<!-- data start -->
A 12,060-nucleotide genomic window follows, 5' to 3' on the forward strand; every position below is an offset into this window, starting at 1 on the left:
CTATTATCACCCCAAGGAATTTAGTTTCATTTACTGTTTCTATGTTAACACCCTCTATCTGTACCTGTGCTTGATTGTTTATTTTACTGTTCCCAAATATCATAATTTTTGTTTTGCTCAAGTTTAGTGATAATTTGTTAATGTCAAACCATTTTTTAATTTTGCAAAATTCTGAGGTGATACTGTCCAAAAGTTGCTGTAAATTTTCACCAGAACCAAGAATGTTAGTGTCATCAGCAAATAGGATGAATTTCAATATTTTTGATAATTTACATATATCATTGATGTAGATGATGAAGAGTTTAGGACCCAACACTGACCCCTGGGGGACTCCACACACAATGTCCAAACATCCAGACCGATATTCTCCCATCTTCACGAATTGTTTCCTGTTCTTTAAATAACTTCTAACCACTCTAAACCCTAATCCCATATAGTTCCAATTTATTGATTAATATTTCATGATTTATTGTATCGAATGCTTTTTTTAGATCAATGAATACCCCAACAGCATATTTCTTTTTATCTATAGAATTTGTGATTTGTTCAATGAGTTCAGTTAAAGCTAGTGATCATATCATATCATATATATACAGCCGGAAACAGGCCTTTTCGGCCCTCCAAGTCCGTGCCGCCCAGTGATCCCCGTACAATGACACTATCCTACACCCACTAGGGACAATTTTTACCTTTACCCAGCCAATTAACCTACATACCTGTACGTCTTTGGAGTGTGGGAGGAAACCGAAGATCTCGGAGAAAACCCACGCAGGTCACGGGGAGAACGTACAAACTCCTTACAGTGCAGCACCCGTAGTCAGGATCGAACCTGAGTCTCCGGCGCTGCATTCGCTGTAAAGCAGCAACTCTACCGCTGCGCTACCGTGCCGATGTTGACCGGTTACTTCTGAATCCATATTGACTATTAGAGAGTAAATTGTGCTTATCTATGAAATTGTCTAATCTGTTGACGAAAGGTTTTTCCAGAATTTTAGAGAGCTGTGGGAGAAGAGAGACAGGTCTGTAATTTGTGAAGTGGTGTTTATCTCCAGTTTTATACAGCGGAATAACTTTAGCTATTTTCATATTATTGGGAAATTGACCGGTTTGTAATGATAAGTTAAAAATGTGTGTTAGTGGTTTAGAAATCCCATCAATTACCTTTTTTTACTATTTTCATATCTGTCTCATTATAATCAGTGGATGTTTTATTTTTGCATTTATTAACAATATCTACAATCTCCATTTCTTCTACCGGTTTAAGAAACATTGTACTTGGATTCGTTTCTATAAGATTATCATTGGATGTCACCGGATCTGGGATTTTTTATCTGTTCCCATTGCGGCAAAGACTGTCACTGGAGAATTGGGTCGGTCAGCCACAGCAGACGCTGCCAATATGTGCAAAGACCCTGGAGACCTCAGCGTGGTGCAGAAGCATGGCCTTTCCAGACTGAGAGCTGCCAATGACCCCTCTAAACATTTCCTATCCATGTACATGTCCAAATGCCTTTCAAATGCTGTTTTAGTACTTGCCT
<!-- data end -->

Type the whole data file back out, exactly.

A 12,060-nucleotide genomic window follows, 5' to 3' on the forward strand; every position below is an offset into this window, starting at 1 on the left:
CTATTATCACCCCAAGGAATTTAGTTTCATTTACTGTTTCTATGTTAACACCCTCTATCTGTACCTGTGCTTGATTGTTTATTTTACTGTTCCCAAATATCATAATTTTTGTTTTGCTCAAGTTTAGTGATAATTTGTTAATGTCAAACCATTTTTTAATTTTGCAAAATTCTGAGGTGATACTGTCCAAAAGTTGCTGTAAATTTTCACCAGAACCAAGAATGTTAGTGTCATCAGCAAATAGGATGAATTTCAATATTTTTGATAATTTACATATATCATTGATGTAGATGATGAAGAGTTTAGGACCCAACACTGACCCCTGGGGGACTCCACACACAATGTCCAAACATCCAGACCGATATTCTCCCATCTTCACGAATTGTTTCCTGTTCTTTAAATAACTTCTAACCACTCTAAACCCTAATCCCATATAGTTCCAATTTATTGATTAATATTTCATGATTTATTGTATCGAATGCTTTTTTTAGATCAATGAATACCCCAACAGCATATTTCTTTTTATCTATAGAATTTGTGATTTGTTCAATGAGTTCAGTTAAAGCTAGTGATCATATCATATCATATATATACAGCCGGAAACAGGCCTTTTCGGCCCTCCAAGTCCGTGCCGCCCAGTGATCCCCGTACAATGACACTATCCTACACCCACTAGGGACAATTTTTACCTTTACCCAGCCAATTAACCTACATACCTGTACGTCTTTGGAGTGTGGGAGGAAACCGAAGATCTCGGAGAAAACCCACGCAGGTCACGGGGAGAACGTACAAACTCCTTACAGTGCAGCACCCGTAGTCAGGATCGAACCTGAGTCTCCGGCGCTGCATTCGCTGTAAAGCAGCAACTCTACCGCTGCGCTACCGTGCCGATGTTGACCGGTTACTTCTGAATCCATATTGACTATTAGAGAGTAAATTGTGCTTATCTATGAAATTGTCTAATCTGTTGACGAAAGGTTTTTCCAGAATTTTAGAGAGCTGTGGGAGAAGAGAGACAGGTCTGTAATTTGTGAAGTGGTGTTTATCTCCAGTTTTATACAGCGGAATAACTTTAGCTATTTTCATATTATTGGGAAATTGACCGGTTTGTAATGATAAGTTAAAAATGTGTGTTAGTGGTTTAGAAATCCCATCAATTACCTTTTTTTACTATTTTCATATCTGTCTCATTATAATCAGTGGATGTTTTATTTTTGCATTTATTAACAATATCTACAATCTCCATTTCTTCTACCGGTTTAAGAAACATTGTACTTGGATTCGTTTCTATAAGATTATCATTGGATGTCACCGGATCTGGGATTTTTTATCTGTTCCCATTGCGGCAAAGACTGTCACTGGAGAATTGGGTCGGTCAGCCACAGCAGACGCTGCCAATATGTGCAAAGACCCTGGAGACCTCAGCGTGGTGCAGAAGCATGGCCTTTCCAGACTGAGAGCTGCCAATGACCCCTCTAAACATTTCCTATCCATGTACATGTCCAAATGCCTTTCAAATGCTGTTTTAGTACTTGCCT